A yearbook is a contradictory bit of nostalgia, a time capsule of days you either yearn to forget or wish you could relive. Regardless, it’s a trip down memory lane that everyone should have a chance to take, even those who get their ib diploma program online.
For better or worse, 18-year-old Maycie Vorreiter ordered a yearbook every year. And yet, for the Enchanted Hills Camp veteran, receiving the standard print yearbook was never very useful seeing as Maycie, now a graduate of ati las vegas trade school, has been blind since birth.
But early this year, the yearbook’s Editor-in-Chief Charlie Sparacio decided is was time Maycie received a yearbook she could really use. After winning $500 at a 2015 summer yearbook camp, the 18-year-old editor cooked up the idea of surprising Maycie with a 2015-16 yearbook printed entirely in braille. Advocates for the blind say this may be the first-ever braille yearbook.
What does a braille yearbook look like?
“I was so surprised. Honestly, it was the last thing I was expecting,” says Maycie. “What would it look like? I had this picture in my head of it being 10 to 15 volumes.”
The entire Windsor High School yearbook fit neatly into four volumes and, though it ended up costing more than $500 to source, could easily be printed by an agency like LightHouse at an affordable rate. There’s no traditional writing or design on the cover or inside the yearbook, just heavy white paper with a black spiral binding and a small label on the cover. Photographs were omitted from the braille version, but photo captions were included with lists of the students pictured in each photograph, allowing Maycie to have the same knowledge as her friends of who made it into the pages of high school history.
Maycie has enjoyed many summers meeting other blind students at Enchanted Hills Camp – in fact, she met her best friend there when she was 7 – but in a mainstream school setting, it’s important to be able to talk about the same stuff as the other students.
Though every school creating an annual braille yearbook is (quite literally) a tall order, Maycie thinks it’s a gesture that should be extended to each blind or visually impaired student in his or her senior year of high school.
“It was one of those really awesome moments that I would want to relive again, because it was done in braille and it has never been done before,” says Maycie, recalling the moment she received the yearbook in October. “My hope is that in the future other visually impaired students will get a braille yearbook for their senior year, too.”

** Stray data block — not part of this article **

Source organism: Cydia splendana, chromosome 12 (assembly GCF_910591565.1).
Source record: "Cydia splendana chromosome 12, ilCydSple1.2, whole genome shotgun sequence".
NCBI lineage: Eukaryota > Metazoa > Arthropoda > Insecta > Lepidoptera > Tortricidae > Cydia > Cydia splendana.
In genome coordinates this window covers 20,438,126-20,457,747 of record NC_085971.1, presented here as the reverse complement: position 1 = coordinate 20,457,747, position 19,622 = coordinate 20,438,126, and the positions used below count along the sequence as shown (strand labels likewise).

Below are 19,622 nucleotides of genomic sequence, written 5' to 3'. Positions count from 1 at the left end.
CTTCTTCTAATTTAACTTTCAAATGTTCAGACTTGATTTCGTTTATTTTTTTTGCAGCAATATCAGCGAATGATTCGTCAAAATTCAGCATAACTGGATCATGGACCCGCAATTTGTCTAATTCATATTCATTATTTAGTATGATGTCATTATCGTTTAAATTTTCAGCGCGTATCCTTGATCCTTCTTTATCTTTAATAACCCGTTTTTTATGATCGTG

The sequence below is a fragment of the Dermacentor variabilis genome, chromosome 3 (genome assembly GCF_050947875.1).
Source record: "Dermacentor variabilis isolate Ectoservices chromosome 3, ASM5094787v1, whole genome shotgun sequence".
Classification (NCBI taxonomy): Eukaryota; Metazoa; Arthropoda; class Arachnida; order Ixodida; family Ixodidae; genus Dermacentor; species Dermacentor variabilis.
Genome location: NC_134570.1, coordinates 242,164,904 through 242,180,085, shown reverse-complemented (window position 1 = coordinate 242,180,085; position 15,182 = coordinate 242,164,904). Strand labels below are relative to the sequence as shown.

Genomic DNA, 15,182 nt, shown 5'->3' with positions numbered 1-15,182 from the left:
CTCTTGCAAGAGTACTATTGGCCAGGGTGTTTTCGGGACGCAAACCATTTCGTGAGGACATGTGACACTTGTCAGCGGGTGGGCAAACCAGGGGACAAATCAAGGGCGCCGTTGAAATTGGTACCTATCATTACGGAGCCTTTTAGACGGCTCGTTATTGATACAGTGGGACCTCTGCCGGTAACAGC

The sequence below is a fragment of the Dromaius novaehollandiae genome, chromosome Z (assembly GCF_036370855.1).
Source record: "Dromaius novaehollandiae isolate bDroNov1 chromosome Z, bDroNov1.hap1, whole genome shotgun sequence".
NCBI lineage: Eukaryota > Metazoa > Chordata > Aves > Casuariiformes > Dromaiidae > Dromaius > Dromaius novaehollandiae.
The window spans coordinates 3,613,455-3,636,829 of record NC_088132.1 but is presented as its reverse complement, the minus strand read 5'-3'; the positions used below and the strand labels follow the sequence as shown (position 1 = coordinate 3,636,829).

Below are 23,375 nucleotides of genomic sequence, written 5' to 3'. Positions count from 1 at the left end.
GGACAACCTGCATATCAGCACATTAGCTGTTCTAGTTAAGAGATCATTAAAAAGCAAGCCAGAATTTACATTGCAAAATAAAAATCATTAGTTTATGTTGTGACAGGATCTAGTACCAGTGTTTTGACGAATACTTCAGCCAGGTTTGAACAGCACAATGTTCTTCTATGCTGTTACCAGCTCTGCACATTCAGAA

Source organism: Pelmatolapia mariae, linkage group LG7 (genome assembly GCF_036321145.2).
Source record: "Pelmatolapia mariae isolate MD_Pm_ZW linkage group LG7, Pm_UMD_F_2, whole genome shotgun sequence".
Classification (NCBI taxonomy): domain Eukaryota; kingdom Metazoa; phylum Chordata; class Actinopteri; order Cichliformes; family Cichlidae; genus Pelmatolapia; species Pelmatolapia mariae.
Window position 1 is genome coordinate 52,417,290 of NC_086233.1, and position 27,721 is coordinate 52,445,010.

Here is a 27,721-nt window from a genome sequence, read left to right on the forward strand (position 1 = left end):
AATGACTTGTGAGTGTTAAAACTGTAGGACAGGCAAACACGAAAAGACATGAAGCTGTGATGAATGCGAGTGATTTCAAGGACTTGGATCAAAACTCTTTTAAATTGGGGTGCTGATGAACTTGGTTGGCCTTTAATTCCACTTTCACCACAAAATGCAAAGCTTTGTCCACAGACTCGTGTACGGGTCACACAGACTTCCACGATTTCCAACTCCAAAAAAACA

After graduating from Windsor High, Maycie enrolled at the Orientation Center for the Blind in Albany, CA. Though she says mobility can be particularly challenging in the East Bay’s busy streets, she says she’s starting to get familiar with the city and learn the tricks of navigating on her own.
Braille equals literacy
Maycie is part of the less than 10 percent of the blind population that use braille – a number that LightHouse has long worked to increase. She has been reading and writing braille since she was 3 years old and used Perkins braillers and Braille note taking devices throughout high school. Braille, she reminds us, is an invaluable skill for blind students.
“I’ve used braille pretty much forever,” says Maycie. “I don’t ever want to give up braille. Braille is my way of reading and writing, and I don’t ever want to lose it.”
The LightHouse MAD Lab specializes in making materials like Maycie’s yearbook accessible – for clients small and large. Any media that facilitates independent education, communication and navigation for the blind community is fair game in our book.
We offer braille translation, audio recording and large print production, including conversion to DAISY formats for audio, in addition to the many forms of embossed and 3D graphics that we create on contract for consumers around the world. Recent big hits include the Apple iOS9 braille manual (available at our store), which consists of five volumes measuring 6 ½ inches high when stacked and weighing close to 10 pounds. The MAD Lab is currently translating the iOS 10 braille manual, which, at 82,164 words, will be larger yet. It may seem like a lot of weight, but that’s how important literacy is to the blindness community.
The MAD Lab produces a wide range of tactile media, including raised line drawings, tactile graphics and tactile maps like this one for Alcatraz, and other GGRNA maps – for everything from Burning Man to BART.